If the purpose of the fee is to offset the government's costs, perhaps there is a better way. First of all, the $50.00 fee will do little to help the government. Given that the fee will only apply to certain affirmative asylum applicants, the amount of money generated will not be significant. Based on the current number of cases filed, a $50.00 fee would add less than $5 million to the government's coffers per year. I have not been able to find recent data on USCIS's budget, which is almost entirely funded by user fees, but in 2008, that budget was $2.6 billion. Presumably, it is more today. Even using the 2008 figure, $5 million represents less than 0.2% of the total.

If the government wants to make a profit from asylum seekers, maybe an alternative solution is to allow "premium processing" for asylum cases. Certain types of applications allow the alien to pay an additional fee (currently $1,410.00) to have their case processed more quickly. Some asylum seekers would probably be able to afford such a fee (remember, asylum seekers have made their own way to the U.S., usually by paying for transportation and sometimes by paying a smuggler). So perhaps there is room here to make a deal (I know how much President Trump loves a good deal).

I've previously spoken about this idea to the muckety-mucks at the Asylum Division (and I've written about it here as well). I think the main objection was optics--it looks bad to charge asylum seekers a fee, and it looks bad to allow asylum seekers with money to jump ahead of those without. I get that. But now we are in a new world. The government seems to be moving forward with fees for asylum seekers. If so, at least one of these objections is off the table.

As for the fairness argument (people with money should not be processed before people without money), in my opinion, that fails as well. Name one thing about asylum that is fair? The idea of fairness just doesn't apply to asylum, so why apply it to premium processing? Earlier this year, we switched from FIFO to LIFO, so people who apply today are often interviewed before people who have been waiting for years. Is that fair? Asylum seekers with money hire fancy lawyers to help with their cases. This isn't fair either. So for me, at least, the fairness argument falls flat.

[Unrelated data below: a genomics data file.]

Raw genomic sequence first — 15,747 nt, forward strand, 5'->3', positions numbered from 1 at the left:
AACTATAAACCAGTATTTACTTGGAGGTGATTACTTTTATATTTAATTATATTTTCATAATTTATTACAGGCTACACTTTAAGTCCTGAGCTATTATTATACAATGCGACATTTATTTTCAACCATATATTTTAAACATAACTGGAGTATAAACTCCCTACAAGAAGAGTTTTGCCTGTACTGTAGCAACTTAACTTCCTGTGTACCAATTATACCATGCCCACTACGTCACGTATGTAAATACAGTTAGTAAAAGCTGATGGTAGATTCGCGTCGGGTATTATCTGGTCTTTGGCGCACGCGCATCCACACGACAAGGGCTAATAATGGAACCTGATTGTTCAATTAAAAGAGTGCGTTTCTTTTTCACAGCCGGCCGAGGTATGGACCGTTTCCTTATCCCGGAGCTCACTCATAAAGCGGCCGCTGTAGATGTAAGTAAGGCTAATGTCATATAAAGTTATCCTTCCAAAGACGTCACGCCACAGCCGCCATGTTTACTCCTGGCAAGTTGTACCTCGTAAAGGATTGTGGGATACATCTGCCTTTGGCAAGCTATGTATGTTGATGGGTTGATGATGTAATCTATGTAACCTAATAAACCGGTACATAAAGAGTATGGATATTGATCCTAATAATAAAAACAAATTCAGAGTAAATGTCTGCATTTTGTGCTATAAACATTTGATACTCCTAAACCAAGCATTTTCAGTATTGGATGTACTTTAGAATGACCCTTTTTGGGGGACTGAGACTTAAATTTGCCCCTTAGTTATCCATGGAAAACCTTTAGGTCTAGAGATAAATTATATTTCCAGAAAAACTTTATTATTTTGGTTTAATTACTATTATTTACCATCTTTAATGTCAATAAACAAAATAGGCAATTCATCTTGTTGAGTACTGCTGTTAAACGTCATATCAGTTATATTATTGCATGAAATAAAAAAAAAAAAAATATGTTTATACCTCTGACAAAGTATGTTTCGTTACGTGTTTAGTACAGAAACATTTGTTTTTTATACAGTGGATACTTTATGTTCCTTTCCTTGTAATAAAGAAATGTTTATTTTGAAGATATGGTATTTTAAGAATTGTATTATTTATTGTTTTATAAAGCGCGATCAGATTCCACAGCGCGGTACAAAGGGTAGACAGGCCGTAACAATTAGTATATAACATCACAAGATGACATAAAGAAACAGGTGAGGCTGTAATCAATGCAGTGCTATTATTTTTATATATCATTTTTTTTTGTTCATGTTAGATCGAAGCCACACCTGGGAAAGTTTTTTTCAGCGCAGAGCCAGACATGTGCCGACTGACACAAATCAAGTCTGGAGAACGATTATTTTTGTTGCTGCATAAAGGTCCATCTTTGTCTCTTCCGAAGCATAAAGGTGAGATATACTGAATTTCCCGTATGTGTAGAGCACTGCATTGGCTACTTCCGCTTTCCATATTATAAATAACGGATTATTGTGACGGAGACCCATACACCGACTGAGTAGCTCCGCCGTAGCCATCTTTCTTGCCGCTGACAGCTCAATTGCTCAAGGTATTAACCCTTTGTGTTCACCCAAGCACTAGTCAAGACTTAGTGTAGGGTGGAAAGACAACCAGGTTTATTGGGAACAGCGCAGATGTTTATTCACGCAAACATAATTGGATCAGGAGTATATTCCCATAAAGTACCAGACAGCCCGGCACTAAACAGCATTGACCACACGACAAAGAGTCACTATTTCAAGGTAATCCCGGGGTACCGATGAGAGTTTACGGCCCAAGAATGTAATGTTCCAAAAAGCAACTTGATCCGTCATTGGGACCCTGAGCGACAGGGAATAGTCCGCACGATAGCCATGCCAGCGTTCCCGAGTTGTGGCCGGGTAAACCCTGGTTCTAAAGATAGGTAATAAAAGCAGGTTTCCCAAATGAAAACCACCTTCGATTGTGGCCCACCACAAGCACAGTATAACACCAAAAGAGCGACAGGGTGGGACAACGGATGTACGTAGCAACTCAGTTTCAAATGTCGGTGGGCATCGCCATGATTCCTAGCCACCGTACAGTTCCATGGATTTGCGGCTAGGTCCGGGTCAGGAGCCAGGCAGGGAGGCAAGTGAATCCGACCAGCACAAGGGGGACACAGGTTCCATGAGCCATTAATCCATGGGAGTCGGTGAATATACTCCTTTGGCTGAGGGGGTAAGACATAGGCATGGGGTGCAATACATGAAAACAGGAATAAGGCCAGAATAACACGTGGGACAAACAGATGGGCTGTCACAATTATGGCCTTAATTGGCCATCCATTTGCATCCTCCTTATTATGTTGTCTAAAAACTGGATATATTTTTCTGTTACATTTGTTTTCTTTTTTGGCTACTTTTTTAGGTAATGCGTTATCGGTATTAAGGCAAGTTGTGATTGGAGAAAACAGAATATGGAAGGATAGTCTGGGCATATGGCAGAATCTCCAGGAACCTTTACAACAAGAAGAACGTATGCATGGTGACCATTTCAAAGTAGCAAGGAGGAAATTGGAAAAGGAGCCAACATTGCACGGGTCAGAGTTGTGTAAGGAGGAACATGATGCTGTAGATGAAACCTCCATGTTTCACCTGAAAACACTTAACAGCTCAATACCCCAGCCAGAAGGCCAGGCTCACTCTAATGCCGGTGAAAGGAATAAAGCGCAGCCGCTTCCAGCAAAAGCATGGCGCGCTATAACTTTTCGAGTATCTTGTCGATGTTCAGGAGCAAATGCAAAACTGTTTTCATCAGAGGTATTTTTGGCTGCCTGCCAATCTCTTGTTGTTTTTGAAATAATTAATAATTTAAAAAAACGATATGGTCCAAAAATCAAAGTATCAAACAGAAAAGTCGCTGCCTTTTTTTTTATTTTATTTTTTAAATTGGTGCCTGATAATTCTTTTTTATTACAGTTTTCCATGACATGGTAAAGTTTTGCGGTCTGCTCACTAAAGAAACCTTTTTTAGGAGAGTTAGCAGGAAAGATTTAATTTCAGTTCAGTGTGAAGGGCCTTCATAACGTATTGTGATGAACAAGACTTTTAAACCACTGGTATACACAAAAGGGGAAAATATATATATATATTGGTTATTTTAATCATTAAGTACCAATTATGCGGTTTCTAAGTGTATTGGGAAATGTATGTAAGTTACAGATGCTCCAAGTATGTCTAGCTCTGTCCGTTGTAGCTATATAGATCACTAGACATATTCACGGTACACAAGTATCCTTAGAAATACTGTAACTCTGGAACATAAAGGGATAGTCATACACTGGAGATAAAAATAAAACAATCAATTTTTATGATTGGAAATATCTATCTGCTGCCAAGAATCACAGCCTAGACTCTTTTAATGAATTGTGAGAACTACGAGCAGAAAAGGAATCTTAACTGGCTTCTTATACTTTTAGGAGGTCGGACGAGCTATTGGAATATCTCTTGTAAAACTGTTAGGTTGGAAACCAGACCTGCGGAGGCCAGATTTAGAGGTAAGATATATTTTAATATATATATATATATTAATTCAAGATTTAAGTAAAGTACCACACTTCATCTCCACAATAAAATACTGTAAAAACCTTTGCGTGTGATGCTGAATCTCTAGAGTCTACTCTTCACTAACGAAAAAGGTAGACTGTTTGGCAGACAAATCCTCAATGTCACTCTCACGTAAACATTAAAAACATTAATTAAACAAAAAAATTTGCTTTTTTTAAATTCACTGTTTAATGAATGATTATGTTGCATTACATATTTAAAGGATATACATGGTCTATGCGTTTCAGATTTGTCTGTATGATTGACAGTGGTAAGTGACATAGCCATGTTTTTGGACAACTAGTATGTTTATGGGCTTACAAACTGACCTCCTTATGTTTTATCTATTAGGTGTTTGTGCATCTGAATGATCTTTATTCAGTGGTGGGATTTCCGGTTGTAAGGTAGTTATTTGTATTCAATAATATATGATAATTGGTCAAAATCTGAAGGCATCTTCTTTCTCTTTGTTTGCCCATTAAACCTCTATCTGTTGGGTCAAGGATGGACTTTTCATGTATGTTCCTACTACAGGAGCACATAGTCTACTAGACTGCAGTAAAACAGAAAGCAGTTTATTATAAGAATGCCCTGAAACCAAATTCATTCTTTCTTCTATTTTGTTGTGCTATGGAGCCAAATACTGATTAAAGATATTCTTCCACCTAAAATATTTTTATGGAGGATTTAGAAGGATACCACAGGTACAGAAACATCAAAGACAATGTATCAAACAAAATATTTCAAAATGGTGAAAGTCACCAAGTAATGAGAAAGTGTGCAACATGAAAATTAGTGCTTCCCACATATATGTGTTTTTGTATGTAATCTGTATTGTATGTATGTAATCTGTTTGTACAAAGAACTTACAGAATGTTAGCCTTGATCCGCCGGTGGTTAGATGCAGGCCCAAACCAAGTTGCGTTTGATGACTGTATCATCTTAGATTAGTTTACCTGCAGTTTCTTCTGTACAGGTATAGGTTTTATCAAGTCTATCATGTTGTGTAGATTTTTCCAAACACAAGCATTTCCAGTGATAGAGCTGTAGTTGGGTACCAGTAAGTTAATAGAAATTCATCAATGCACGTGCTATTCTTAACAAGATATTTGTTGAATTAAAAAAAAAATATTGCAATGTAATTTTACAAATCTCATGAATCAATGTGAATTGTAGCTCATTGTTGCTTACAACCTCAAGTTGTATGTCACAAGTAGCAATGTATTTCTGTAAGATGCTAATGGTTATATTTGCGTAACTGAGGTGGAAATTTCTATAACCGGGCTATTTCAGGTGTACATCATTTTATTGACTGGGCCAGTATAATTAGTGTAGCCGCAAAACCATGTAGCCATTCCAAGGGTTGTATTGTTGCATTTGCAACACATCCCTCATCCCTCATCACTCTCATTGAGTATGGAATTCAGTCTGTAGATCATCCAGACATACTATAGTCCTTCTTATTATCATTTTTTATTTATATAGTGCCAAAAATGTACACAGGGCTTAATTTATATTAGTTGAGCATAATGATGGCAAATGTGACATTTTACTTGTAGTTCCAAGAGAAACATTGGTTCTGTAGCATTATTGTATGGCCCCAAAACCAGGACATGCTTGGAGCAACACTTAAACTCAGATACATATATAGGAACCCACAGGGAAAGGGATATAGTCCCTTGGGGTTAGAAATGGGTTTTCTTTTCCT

This is especially so given that allowing "rich" asylum applicants to pay a fee would benefit everyone in the system. People who could pay the fee would benefit the most, and their cases would move the fastest. But the infusion of money into the system and the removal of "premium" cases from the queue would benefit everyone. Even those who do not pay should see their cases processed faster than they are moving today.

So instead of charging all applicants, including indigent applicants, $50.00 to file for asylum, let's allow those who can afford it to pay for premium processing ($1,410.00 or some other fee that makes sense). This will offset costs for the government and benefit all asylum seekers.

Originally posted on the Asylumist: